With the preseason polls starting to roll out as the college basketball season gets closer and closer, Kentucky almost always finds itself occupying one of the top 2 spots with the Spartans of Michigan State taking the other; while some pollsters believe that Kentucky’s youth will be trumped by its ridiculous talent, others aren’t so sure and believe that Michigan State’s experience will win over. The great thing about this year’s season is that we won’t have to wait too long to end the debate. Assuming Kentucky can survive UNC-Asheville and Northern Kentucky and Michigan State can squeak by McNeese State, UK and MSU will more than likely get to Chicago and the State Farm Champion’s Classic as the top two teams in college basketball.
This rare occurrence doesn’t happen very often, but with the perfect storm of circumstances (UK’s recruiting class plus a huge non-conference game very early in the season), the hype surrounding the Champion’s Classic should be at the highest of levels. College basketball usually takes a backseat to the powerhouse that is college football until February, March Madness and the Final Four in April. This game, however, will be too big to downplay, as two of the sport’s best coaches take their teams head on for the rights to the #1 spot going forward.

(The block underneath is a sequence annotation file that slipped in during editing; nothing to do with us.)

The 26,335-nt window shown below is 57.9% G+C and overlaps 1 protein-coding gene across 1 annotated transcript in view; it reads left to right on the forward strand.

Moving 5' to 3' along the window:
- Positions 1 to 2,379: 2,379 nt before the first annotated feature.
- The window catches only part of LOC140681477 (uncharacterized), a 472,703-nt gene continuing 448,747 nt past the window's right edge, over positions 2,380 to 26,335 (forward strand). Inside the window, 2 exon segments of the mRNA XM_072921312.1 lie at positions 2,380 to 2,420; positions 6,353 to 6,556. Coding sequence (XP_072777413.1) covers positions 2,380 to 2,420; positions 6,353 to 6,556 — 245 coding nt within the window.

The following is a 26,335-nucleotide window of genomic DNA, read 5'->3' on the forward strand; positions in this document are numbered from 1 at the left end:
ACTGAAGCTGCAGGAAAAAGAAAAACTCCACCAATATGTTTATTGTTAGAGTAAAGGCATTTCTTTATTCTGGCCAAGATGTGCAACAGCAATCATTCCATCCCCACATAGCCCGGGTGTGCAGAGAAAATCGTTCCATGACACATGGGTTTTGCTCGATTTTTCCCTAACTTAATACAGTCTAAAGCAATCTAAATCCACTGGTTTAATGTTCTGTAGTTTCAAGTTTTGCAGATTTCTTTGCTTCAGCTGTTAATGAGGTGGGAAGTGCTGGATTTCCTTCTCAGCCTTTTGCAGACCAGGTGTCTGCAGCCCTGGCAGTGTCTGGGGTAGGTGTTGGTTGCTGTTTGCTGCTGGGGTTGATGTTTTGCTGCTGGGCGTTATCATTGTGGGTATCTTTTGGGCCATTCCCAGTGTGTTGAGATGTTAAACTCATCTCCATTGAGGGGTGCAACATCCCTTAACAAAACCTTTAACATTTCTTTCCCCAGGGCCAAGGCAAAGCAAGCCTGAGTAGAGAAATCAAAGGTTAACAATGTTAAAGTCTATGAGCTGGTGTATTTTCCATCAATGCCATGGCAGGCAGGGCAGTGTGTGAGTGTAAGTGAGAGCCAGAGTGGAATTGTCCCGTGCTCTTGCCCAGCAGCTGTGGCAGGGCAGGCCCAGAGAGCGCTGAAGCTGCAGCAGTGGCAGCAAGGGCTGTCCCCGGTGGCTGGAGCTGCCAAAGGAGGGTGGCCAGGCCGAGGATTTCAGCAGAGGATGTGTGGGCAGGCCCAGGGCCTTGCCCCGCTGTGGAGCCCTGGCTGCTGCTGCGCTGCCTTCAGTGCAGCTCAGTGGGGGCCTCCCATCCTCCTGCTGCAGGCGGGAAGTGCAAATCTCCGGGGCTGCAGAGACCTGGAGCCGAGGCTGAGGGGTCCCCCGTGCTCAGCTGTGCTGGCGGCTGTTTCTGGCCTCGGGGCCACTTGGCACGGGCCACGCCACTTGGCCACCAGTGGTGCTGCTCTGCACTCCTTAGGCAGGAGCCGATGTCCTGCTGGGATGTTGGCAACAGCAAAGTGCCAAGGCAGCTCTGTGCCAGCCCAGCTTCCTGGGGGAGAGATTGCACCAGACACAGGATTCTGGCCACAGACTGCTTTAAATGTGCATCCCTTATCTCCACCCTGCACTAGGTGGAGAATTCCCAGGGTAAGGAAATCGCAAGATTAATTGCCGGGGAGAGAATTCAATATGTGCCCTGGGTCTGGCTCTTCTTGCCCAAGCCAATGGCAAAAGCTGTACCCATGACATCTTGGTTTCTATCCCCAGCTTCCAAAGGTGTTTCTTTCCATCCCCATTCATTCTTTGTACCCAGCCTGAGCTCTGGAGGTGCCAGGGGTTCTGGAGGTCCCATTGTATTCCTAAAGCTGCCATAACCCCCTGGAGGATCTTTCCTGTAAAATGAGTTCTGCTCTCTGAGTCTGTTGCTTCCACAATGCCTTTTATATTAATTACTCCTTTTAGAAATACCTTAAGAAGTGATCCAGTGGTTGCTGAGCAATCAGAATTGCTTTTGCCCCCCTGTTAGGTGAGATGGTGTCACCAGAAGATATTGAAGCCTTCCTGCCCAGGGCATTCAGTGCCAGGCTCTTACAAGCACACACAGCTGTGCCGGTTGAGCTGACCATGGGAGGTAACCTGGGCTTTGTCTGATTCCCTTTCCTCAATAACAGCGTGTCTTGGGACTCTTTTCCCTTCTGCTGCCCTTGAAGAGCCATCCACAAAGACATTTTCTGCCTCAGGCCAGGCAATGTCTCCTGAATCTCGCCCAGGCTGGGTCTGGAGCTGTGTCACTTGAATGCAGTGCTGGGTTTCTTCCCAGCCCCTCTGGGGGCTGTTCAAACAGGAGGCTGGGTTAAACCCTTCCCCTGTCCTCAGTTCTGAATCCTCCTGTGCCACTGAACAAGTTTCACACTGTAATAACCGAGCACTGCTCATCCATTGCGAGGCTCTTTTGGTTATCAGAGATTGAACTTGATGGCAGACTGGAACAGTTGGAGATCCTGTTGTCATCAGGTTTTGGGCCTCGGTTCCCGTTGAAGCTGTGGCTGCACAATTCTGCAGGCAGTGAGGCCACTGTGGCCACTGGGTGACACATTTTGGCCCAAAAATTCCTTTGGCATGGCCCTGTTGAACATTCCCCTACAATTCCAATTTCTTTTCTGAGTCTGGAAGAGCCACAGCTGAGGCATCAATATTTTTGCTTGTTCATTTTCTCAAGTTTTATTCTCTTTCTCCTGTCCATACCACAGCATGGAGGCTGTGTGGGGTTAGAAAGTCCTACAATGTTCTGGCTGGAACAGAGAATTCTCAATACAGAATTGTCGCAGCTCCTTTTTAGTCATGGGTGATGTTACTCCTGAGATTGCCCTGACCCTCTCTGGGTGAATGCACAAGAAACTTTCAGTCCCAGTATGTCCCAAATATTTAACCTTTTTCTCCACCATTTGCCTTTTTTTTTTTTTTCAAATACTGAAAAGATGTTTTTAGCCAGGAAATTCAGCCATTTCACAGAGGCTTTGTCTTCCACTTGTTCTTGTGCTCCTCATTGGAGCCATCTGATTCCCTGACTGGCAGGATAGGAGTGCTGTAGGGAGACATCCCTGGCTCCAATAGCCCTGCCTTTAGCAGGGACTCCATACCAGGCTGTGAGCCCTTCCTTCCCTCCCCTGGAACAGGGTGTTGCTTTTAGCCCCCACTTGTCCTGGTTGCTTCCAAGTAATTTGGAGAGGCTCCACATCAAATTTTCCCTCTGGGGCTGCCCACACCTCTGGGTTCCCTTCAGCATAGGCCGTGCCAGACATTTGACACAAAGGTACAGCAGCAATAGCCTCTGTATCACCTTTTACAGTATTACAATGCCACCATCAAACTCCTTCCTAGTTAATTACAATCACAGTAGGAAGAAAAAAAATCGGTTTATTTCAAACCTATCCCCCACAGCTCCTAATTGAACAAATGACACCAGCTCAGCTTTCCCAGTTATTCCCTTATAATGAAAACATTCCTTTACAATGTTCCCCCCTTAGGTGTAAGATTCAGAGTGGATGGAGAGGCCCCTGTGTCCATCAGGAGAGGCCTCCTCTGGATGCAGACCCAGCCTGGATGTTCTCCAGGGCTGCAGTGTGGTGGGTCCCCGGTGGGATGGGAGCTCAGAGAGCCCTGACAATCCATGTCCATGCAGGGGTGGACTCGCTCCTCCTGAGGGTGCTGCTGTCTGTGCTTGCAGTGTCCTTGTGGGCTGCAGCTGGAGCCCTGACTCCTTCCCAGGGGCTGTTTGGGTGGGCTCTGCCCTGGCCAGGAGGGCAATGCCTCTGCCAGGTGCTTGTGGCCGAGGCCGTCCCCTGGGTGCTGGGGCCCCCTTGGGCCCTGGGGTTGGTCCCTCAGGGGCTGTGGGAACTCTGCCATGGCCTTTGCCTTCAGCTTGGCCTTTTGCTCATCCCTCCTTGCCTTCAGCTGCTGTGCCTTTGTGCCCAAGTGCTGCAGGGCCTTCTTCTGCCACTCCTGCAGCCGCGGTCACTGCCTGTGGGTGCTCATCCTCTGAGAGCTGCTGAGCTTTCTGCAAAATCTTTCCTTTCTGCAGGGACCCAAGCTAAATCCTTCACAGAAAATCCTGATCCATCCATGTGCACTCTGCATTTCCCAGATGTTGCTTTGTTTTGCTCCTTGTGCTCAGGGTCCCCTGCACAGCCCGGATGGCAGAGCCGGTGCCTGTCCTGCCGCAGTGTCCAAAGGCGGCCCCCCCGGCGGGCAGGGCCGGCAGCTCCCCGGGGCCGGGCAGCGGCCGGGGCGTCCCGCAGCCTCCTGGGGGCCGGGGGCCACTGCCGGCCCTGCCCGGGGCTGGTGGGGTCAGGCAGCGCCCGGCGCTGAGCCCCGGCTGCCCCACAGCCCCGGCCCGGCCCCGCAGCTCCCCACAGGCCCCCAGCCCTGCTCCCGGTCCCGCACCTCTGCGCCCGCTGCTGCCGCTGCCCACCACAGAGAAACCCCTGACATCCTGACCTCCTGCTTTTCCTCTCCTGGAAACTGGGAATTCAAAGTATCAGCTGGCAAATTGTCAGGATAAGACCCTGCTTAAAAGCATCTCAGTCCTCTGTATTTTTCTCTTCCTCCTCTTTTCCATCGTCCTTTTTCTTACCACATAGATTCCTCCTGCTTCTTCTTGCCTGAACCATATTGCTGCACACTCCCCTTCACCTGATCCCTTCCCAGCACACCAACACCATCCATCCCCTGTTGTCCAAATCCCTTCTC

Speaking of the coaches, the last 1 vs. 2 came way back in 2008 (I didn’t even have Twitter!) when Bruce BBQ Pearl’s Volunteers took on Calipari’s Memphis squad – UT prevailed in a close one, 66-62. Before that, Tom Izzo found himself in a battle with Duke in the 1999 Final Four, losing to the Blue Devils 68-62. Both coaches have been in these games before and I’m sure both will downplay the importance of it due to its early place on the schedule (and they may have a point; win or lose, both teams are going to make deep tournaments runs). Despite all of that, there is no question that these games rarely come around (only has has happened 38 times since 1949) and at the end of the contest, one of the coaches will have finally won their 1 vs. 2 matchup, and have a team taking (or defending) the top spot. For what it’s worth, it pays to go into the game #1 – 21 of the 38 previous contests were won by the #1 team.